While Evan looked up at the lights and fans, I kept glancing up uncomfortably at the cameras and wondering when security was going to ask us to buy something or leave. They never did. And the other customers weren’t in the aisle long enough to realize we weren’t there to shop. I don’t think anyone knew that we were at Home Depot celebrating our son’s birthday and he was having the best one ever.

Jennifer Lovy the mighty.1-001

Follow this journey on SpecialEv.com.

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When I Tried to Find a Wedding Dress That Also Fit My Ostomy Bags

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Last month, I officially tied the knot. As I look back on our wedding photos, I just can’t believe it’s already happened. I see the joy in my eyes, the love beaming off of my husband’s bright red face and my gown big enough to cover a small army. I remember stressing myself to tears on feeling beautiful or just feeling comfortable in my own skin as I went through gown after gown. I remember crying to myself that I’d never last a second in that tight-beaded bodice without something going wrong. I remember wishing I had chosen December as my wedding month as an excuse to bury myself in a huge furry winter-white cape.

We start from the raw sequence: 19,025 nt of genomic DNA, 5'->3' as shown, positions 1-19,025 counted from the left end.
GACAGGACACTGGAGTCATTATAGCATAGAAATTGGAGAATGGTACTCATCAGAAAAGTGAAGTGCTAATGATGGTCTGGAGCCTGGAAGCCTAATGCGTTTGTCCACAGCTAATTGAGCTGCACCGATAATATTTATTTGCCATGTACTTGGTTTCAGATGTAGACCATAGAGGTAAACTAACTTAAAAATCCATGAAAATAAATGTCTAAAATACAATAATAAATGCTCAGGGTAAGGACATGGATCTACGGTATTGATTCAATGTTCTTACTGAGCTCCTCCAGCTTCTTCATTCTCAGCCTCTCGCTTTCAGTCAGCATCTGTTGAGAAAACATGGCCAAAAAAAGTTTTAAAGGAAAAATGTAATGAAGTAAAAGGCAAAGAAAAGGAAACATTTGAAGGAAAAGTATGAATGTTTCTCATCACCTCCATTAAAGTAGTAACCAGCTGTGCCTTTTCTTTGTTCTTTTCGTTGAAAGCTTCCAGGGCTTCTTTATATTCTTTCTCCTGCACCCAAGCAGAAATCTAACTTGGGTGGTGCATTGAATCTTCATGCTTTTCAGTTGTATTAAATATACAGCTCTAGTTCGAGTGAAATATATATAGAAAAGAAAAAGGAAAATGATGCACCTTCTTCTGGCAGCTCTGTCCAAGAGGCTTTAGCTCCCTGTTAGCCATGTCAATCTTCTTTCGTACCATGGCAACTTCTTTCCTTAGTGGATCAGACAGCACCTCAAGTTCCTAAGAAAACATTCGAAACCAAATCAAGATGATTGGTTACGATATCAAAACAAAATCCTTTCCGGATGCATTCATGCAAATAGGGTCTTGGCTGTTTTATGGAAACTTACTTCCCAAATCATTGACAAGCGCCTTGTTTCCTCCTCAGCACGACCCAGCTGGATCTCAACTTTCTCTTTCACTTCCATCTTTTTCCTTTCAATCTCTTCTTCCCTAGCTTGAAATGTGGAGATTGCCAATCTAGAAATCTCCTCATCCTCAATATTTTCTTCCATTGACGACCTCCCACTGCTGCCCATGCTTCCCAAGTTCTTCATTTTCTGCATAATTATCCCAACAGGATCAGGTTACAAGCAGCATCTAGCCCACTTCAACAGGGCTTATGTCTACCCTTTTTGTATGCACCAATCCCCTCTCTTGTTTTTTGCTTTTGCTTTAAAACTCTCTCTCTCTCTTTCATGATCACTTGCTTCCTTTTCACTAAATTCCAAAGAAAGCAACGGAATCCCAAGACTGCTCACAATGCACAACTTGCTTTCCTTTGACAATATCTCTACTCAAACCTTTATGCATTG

I didn’t have the worries I remember my other married friends had about fitting into their wedding gowns. My worry was something I felt hardly anyone could relate to. It wasn’t just me squeezing into my wedding gown on that magical day — it would also be not one, but two ostomy bags. Running to the bathroom for any bride is a chore. It takes a very devoted bridesmaid to accompany the belle of the ball and hold up her dress in the daintiest fashion. I was so self-conscious about my medical situation that I didn’t want anyone’s assistance. I was petrified my gown might drop in the toilet or I wouldn’t be able to get to a bathroom in time or my medical appliances wouldn’t fit into my dress the proper way.